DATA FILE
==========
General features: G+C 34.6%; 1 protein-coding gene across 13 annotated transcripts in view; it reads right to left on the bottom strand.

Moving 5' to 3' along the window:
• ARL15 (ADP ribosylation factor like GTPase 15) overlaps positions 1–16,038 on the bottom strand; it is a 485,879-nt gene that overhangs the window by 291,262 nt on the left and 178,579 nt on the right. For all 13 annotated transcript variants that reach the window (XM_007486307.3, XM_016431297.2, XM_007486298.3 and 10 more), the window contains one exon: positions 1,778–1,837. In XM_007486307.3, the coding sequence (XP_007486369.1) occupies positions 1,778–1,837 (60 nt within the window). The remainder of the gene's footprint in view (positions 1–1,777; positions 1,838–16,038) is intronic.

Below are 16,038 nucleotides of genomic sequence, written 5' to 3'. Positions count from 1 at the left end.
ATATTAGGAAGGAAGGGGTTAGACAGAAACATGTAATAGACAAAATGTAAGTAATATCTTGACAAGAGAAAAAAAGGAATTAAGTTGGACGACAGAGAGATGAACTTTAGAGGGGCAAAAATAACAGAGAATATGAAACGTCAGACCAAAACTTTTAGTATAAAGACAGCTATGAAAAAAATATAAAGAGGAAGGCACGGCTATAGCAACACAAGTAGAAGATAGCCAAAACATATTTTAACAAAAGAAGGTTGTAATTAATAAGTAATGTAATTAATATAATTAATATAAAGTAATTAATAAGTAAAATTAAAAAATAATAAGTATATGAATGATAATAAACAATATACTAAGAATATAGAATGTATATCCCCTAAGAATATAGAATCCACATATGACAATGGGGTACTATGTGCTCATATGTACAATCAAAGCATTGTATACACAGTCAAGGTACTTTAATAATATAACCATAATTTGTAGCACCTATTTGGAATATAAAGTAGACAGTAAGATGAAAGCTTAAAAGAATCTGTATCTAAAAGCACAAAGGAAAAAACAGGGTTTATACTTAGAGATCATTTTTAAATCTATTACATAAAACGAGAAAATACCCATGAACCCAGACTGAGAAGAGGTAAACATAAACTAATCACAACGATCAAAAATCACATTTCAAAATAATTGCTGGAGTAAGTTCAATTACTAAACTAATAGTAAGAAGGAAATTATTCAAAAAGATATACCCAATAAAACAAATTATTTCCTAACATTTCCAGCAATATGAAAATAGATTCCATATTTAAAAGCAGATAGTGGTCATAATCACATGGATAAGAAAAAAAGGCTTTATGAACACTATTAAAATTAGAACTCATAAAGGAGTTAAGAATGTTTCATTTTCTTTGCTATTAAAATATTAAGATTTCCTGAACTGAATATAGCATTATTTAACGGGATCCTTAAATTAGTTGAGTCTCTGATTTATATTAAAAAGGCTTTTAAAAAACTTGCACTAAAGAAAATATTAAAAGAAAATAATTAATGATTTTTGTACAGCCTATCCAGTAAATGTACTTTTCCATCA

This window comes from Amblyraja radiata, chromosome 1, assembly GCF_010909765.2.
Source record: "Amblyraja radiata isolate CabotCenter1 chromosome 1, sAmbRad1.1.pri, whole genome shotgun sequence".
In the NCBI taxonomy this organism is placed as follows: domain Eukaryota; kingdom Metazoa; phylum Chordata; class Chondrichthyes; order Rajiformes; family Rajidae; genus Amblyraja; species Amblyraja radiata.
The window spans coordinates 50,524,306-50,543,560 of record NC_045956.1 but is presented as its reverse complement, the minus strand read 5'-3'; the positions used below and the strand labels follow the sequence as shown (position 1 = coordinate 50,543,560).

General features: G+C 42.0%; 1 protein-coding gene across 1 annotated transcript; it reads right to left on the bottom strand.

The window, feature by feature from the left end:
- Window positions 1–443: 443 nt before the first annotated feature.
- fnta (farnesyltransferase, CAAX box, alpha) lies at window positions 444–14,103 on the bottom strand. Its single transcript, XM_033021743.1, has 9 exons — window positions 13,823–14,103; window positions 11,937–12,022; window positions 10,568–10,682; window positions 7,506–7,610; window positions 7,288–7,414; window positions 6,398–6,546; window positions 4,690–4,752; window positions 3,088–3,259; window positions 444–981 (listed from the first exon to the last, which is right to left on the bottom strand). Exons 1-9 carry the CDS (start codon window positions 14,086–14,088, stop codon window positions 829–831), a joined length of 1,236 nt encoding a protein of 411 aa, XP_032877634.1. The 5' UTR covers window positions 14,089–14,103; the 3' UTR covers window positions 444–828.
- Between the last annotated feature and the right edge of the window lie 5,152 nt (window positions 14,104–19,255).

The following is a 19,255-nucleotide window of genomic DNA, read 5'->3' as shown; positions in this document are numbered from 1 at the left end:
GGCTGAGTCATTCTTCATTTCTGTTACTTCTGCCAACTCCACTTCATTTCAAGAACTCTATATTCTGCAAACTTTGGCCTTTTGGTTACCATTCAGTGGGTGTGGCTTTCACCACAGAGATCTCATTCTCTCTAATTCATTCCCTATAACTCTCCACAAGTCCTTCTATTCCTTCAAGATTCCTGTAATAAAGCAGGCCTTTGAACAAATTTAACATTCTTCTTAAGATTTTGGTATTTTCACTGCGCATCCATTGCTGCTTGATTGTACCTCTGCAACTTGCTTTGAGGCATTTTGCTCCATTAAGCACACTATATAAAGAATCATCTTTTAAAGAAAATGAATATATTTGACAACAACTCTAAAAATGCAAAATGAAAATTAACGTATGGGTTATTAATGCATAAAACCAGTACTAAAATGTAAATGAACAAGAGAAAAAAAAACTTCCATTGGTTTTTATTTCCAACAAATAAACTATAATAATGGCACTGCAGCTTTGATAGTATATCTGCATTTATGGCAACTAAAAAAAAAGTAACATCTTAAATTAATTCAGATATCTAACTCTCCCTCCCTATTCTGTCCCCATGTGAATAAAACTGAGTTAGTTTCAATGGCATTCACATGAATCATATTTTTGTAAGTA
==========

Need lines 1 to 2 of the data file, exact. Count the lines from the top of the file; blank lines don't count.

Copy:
General features: G+C 34.6%; 1 protein-coding gene across 13 annotated transcripts in view; it reads right to left on the bottom strand.

Moving 5' to 3' along the window: